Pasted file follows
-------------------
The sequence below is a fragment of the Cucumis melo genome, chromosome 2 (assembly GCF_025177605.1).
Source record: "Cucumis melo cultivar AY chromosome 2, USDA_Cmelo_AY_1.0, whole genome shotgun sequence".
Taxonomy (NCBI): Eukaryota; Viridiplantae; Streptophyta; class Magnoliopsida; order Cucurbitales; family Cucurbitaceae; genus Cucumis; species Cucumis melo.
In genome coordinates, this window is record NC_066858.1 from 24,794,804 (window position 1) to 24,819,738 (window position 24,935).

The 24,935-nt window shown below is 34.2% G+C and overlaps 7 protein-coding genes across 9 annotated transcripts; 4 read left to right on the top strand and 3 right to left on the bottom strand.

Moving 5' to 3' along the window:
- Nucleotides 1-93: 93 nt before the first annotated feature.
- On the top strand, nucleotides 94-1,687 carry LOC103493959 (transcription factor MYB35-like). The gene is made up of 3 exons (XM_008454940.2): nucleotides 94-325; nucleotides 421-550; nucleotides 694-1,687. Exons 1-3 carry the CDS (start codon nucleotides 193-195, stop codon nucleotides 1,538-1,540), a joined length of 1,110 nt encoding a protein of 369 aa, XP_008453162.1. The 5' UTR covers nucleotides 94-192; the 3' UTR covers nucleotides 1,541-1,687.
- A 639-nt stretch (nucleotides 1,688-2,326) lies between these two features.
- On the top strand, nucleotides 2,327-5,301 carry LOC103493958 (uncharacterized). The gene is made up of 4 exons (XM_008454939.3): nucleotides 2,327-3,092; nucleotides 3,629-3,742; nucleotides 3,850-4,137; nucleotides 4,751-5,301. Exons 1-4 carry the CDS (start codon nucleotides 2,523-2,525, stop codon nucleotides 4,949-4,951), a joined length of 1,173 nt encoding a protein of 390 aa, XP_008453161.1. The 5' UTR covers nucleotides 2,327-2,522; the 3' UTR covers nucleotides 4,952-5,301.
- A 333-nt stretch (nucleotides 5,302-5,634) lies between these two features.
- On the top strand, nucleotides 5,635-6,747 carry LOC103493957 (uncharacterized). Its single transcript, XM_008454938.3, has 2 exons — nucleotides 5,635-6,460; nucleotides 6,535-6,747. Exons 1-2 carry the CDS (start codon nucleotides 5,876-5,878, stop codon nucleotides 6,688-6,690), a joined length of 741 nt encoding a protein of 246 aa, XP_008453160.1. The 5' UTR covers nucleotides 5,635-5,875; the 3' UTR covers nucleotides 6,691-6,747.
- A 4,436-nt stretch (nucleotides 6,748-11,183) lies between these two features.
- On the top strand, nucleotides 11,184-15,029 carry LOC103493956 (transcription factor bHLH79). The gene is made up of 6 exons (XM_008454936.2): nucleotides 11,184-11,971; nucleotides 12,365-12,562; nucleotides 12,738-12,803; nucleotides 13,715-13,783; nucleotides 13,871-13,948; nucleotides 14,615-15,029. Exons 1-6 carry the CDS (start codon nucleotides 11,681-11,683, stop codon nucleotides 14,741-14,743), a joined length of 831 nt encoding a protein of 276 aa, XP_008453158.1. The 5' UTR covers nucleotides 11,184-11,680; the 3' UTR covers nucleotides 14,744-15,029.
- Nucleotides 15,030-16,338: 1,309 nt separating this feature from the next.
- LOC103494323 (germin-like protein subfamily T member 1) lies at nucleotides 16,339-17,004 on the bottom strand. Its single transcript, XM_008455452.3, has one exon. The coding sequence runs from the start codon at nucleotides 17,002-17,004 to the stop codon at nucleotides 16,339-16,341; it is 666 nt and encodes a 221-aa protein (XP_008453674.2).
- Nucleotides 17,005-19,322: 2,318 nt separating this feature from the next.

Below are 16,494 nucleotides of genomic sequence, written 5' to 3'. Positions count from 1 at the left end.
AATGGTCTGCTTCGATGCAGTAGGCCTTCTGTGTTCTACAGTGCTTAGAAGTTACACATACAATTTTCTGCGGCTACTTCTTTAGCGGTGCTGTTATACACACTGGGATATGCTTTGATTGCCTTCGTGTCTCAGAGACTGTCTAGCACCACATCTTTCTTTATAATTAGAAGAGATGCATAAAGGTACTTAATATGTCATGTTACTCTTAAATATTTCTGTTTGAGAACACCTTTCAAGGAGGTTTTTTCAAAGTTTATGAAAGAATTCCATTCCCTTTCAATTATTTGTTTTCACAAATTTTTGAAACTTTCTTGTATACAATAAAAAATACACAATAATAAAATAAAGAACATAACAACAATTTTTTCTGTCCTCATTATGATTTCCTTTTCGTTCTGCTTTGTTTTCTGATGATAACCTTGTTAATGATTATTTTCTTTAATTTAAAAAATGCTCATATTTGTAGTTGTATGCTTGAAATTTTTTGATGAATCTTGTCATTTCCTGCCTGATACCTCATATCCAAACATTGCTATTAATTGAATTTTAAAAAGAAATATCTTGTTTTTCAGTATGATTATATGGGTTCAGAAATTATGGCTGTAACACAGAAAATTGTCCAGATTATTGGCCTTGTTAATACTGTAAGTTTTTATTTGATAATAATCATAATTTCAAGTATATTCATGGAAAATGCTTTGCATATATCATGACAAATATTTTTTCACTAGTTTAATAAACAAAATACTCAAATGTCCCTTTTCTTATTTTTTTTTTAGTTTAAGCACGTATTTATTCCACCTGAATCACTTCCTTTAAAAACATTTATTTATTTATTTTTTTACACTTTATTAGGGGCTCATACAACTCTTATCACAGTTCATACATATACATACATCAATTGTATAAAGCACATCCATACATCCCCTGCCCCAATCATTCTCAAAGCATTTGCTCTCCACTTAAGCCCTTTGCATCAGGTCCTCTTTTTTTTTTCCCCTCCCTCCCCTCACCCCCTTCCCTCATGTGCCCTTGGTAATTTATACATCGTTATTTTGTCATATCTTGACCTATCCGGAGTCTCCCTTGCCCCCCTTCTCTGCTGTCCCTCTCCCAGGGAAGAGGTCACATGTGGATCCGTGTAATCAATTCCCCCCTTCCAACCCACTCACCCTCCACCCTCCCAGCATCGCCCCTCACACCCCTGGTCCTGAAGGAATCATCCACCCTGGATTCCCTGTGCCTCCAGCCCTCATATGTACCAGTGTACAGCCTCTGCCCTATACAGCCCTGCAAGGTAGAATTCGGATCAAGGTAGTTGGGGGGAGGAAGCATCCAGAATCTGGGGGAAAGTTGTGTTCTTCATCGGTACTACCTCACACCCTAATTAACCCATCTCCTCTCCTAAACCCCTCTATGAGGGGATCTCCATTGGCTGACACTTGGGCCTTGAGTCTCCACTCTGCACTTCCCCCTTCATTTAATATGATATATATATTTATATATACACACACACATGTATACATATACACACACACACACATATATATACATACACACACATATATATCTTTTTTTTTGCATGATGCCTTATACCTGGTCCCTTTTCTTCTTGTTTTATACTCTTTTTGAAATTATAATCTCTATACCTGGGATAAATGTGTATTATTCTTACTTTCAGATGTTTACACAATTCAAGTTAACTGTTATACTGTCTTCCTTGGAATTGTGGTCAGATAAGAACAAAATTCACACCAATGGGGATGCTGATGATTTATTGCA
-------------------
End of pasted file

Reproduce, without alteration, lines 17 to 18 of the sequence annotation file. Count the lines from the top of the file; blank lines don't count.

- Nucleotides 17,005-19,322: 2,318 nt separating this feature from the next.

Below are 16,494 nucleotides of genomic sequence, written 5' to 3'. Positions count from 1 at the left end.